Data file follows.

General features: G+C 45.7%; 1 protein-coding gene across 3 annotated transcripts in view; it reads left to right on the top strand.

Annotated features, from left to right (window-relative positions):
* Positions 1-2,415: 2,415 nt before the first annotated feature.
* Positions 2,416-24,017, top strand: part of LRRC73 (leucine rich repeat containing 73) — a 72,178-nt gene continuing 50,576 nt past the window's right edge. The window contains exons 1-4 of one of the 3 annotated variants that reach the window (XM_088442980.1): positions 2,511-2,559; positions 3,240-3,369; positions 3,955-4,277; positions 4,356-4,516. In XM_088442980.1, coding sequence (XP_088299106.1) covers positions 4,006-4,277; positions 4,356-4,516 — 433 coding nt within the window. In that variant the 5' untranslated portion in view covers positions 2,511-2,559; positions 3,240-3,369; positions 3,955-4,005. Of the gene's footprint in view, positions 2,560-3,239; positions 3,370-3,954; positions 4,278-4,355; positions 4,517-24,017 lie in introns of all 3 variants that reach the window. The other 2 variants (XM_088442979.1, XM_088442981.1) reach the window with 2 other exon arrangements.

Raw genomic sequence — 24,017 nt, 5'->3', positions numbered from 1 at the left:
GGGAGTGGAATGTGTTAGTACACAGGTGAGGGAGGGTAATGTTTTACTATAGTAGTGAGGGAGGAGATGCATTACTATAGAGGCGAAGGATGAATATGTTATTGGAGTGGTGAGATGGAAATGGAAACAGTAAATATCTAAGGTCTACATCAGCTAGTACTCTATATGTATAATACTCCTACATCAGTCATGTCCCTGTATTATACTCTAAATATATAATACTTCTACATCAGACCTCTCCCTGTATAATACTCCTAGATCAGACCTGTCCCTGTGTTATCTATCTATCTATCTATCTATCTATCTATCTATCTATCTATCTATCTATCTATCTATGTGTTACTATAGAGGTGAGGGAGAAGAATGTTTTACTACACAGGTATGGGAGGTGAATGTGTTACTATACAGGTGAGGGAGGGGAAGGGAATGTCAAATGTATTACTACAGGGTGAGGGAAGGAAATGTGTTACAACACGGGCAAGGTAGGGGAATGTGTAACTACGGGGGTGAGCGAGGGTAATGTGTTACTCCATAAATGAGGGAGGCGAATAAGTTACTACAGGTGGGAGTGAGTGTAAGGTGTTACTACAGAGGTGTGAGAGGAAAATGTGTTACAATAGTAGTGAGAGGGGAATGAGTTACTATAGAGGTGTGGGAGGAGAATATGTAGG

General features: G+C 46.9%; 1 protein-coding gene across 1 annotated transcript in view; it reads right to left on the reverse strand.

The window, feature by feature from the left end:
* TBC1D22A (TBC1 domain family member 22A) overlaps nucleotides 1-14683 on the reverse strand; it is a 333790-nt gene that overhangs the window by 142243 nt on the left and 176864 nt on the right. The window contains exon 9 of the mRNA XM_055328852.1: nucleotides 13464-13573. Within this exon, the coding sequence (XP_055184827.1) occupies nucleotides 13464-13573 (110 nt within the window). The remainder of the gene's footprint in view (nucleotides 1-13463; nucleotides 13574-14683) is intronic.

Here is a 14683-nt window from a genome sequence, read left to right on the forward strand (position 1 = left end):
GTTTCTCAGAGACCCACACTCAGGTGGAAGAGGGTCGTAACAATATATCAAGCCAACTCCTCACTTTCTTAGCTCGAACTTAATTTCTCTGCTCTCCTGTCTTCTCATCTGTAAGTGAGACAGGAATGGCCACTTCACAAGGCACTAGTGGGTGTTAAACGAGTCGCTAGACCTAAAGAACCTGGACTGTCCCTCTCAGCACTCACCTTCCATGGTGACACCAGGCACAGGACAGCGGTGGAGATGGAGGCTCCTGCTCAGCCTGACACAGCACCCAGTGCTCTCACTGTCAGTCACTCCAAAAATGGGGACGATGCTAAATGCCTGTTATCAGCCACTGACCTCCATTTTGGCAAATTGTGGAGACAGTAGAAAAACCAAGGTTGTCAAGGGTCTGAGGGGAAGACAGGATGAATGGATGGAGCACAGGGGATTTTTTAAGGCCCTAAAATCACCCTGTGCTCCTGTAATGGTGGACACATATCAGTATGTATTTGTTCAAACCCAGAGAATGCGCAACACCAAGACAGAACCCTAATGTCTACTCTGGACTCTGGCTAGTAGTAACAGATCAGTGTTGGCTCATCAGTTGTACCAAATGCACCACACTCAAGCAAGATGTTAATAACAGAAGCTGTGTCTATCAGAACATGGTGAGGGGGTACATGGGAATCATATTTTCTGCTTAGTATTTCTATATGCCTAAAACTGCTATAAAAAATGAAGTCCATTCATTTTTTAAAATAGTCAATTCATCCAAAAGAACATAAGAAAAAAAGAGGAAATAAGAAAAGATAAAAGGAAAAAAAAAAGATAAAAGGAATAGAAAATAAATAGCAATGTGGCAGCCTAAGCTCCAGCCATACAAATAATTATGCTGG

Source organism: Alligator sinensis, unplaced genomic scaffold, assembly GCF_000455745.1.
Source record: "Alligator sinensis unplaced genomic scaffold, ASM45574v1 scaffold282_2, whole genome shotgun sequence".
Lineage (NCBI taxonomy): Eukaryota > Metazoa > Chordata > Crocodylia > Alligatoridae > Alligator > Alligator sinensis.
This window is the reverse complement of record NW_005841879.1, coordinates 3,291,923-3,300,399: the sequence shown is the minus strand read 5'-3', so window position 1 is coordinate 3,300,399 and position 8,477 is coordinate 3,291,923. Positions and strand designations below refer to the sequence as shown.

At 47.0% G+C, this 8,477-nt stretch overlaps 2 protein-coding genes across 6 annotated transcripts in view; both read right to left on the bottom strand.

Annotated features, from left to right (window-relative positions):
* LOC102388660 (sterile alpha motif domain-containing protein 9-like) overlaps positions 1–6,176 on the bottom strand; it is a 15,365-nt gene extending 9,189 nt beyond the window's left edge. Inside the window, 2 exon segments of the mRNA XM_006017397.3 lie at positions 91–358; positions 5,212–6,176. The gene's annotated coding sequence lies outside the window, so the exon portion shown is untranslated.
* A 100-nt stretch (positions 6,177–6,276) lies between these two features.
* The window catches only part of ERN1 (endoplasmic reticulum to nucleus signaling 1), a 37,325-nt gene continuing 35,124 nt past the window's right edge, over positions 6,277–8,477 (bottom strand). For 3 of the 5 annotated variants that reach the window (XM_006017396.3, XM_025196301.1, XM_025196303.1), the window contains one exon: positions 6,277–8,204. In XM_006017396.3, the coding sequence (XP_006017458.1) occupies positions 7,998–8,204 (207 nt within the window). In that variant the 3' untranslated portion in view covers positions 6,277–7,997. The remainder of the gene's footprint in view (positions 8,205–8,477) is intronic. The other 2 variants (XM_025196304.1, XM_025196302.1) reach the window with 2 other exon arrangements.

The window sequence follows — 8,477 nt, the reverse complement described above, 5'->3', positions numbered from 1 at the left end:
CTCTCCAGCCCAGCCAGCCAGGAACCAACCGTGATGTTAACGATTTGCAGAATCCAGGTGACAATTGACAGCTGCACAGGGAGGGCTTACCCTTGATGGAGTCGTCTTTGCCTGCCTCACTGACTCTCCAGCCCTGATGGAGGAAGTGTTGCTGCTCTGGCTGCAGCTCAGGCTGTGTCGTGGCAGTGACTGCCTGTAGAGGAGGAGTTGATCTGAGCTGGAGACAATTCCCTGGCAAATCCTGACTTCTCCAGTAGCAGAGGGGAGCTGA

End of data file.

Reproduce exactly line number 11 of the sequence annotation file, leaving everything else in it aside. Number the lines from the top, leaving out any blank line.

GTTTCTCAGAGACCCACACTCAGGTGGAAGAGGGTCGTAACAATATATCAAGCCAACTCCTCACTTTCTTAGCTCGAACTTAATTTCTCTGCTCTCCTGTCTTCTCATCTGTAAGTGAGACAGGAATGGCCACTTCACAAGGCACTAGTGGGTGTTAAACGAGTCGCTAGACCTAAAGAACCTGGACTGTCCCTCTCAGCACTCACCTTCCATGGTGACACCAGGCACAGGACAGCGGTGGAGATGGAGGCTCCTGCTCAGCCTGACACAGCACCCAGTGCTCTCACTGTCAGTCACTCCAAAAATGGGGACGATGCTAAATGCCTGTTATCAGCCACTGACCTCCATTTTGGCAAATTGTGGAGACAGTAGAAAAACCAAGGTTGTCAAGGGTCTGAGGGGAAGACAGGATGAATGGATGGAGCACAGGGGATTTTTTAAGGCCCTAAAATCACCCTGTGCTCCTGTAATGGTGGACACATATCAGTATGTATTTGTTCAAACCCAGAGAATGCGCAACACCAAGACAGAACCCTAATGTCTACTCTGGACTCTGGCTAGTAGTAACAGATCAGTGTTGGCTCATCAGTTGTACCAAATGCACCACACTCAAGCAAGATGTTAATAACAGAAGCTGTGTCTATCAGAACATGGTGAGGGGGTACATGGGAATCATATTTTCTGCTTAGTATTTCTATATGCCTAAAACTGCTATAAAAAATGAAGTCCATTCATTTTTTAAAATAGTCAATTCATCCAAAAGAACATAAGAAAAAAAGAGGAAATAAGAAAAGATAAAAGGAAAAAAAAAAGATAAAAGGAATAGAAAATAAATAGCAATGTGGCAGCCTAAGCTCCAGCCATACAAATAATTATGCTGG